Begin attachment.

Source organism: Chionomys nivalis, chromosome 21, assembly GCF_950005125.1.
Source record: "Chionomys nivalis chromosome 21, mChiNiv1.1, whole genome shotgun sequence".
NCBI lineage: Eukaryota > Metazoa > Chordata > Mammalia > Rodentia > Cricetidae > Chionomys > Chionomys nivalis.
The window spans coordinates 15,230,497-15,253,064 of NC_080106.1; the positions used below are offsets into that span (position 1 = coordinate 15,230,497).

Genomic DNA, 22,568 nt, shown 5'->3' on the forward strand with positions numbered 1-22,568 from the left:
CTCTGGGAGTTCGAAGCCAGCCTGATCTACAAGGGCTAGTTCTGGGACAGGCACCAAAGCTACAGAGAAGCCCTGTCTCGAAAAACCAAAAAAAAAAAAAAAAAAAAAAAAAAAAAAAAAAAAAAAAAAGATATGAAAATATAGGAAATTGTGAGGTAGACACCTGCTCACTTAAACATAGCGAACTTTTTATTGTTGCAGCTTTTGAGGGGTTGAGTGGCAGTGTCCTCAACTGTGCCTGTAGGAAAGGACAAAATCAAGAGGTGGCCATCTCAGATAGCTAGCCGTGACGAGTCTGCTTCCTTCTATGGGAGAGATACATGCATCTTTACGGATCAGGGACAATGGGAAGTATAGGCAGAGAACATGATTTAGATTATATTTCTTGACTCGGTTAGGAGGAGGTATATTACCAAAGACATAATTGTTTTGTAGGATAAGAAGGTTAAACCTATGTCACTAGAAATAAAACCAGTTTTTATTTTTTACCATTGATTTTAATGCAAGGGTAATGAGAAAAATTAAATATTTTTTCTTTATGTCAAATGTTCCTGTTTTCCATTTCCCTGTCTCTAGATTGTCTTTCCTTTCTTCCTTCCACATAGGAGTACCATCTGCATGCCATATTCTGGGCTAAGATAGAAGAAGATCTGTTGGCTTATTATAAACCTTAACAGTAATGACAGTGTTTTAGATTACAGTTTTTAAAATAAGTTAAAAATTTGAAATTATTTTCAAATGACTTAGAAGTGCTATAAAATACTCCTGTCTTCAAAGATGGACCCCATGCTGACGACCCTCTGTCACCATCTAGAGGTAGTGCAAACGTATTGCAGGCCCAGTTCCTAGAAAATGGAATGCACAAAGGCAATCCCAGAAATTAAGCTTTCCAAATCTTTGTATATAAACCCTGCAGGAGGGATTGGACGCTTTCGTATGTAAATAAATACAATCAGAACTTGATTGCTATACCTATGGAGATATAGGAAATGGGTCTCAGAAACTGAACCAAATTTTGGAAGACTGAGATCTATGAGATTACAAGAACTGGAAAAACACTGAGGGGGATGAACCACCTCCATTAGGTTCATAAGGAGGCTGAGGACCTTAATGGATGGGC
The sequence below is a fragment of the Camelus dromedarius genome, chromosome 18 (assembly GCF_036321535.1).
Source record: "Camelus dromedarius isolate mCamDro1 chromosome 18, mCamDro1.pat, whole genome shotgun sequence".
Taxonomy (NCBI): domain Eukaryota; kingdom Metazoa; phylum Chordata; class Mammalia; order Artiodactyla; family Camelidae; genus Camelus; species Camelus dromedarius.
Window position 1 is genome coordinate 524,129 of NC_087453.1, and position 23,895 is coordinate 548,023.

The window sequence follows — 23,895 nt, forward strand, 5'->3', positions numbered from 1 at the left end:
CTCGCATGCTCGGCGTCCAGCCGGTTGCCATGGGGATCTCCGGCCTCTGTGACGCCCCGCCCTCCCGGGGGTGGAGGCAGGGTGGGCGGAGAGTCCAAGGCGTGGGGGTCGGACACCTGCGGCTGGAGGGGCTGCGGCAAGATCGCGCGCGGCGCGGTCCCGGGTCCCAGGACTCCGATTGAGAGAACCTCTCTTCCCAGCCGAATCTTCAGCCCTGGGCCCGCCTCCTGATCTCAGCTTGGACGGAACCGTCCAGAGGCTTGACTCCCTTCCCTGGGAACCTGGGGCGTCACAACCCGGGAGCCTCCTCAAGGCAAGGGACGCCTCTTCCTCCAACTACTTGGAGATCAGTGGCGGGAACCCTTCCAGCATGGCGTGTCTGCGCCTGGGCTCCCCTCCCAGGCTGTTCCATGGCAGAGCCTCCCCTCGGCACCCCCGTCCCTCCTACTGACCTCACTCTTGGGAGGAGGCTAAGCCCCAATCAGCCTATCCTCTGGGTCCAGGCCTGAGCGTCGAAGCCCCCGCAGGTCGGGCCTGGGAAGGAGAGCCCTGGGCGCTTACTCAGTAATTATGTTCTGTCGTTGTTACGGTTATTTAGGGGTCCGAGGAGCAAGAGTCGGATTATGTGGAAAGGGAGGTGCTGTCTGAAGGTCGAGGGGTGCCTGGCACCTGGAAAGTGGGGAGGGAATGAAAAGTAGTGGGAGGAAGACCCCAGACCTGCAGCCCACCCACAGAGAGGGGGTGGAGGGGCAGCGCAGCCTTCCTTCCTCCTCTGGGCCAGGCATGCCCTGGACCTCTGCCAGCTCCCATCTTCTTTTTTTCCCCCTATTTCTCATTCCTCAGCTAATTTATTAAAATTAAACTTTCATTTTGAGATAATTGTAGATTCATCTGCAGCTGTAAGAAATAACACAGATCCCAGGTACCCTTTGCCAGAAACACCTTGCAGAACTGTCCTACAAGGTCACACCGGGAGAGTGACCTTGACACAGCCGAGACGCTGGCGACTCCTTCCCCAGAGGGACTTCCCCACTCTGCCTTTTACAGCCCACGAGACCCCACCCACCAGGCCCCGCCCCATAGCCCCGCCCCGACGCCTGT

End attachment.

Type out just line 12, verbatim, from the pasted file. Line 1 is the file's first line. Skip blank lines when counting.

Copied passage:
CTCGCATGCTCGGCGTCCAGCCGGTTGCCATGGGGATCTCCGGCCTCTGTGACGCCCCGCCCTCCCGGGGGTGGAGGCAGGGTGGGCGGAGAGTCCAAGGCGTGGGGGTCGGACACCTGCGGCTGGAGGGGCTGCGGCAAGATCGCGCGCGGCGCGGTCCCGGGTCCCAGGACTCCGATTGAGAGAACCTCTCTTCCCAGCCGAATCTTCAGCCCTGGGCCCGCCTCCTGATCTCAGCTTGGACGGAACCGTCCAGAGGCTTGACTCCCTTCCCTGGGAACCTGGGGCGTCACAACCCGGGAGCCTCCTCAAGGCAAGGGACGCCTCTTCCTCCAACTACTTGGAGATCAGTGGCGGGAACCCTTCCAGCATGGCGTGTCTGCGCCTGGGCTCCCCTCCCAGGCTGTTCCATGGCAGAGCCTCCCCTCGGCACCCCCGTCCCTCCTACTGACCTCACTCTTGGGAGGAGGCTAAGCCCCAATCAGCCTATCCTCTGGGTCCAGGCCTGAGCGTCGAAGCCCCCGCAGGTCGGGCCTGGGAAGGAGAGCCCTGGGCGCTTACTCAGTAATTATGTTCTGTCGTTGTTACGGTTATTTAGGGGTCCGAGGAGCAAGAGTCGGATTATGTGGAAAGGGAGGTGCTGTCTGAAGGTCGAGGGGTGCCTGGCACCTGGAAAGTGGGGAGGGAATGAAAAGTAGTGGGAGGAAGACCCCAGACCTGCAGCCCACCCACAGAGAGGGGGTGGAGGGGCAGCGCAGCCTTCCTTCCTCCTCTGGGCCAGGCATGCCCTGGACCTCTGCCAGCTCCCATCTTCTTTTTTTCCCCCTATTTCTCATTCCTCAGCTAATTTATTAAAATTAAACTTTCATTTTGAGATAATTGTAGATTCATCTGCAGCTGTAAGAAATAACACAGATCCCAGGTACCCTTTGCCAGAAACACCTTGCAGAACTGTCCTACAAGGTCACACCGGGAGAGTGACCTTGACACAGCCGAGACGCTGGCGACTCCTTCCCCAGAGGGACTTCCCCACTCTGCCTTTTACAGCCCACGAGACCCCACCCACCAGGCCCCGCCCCATAGCCCCGCCCCGACGCCTGT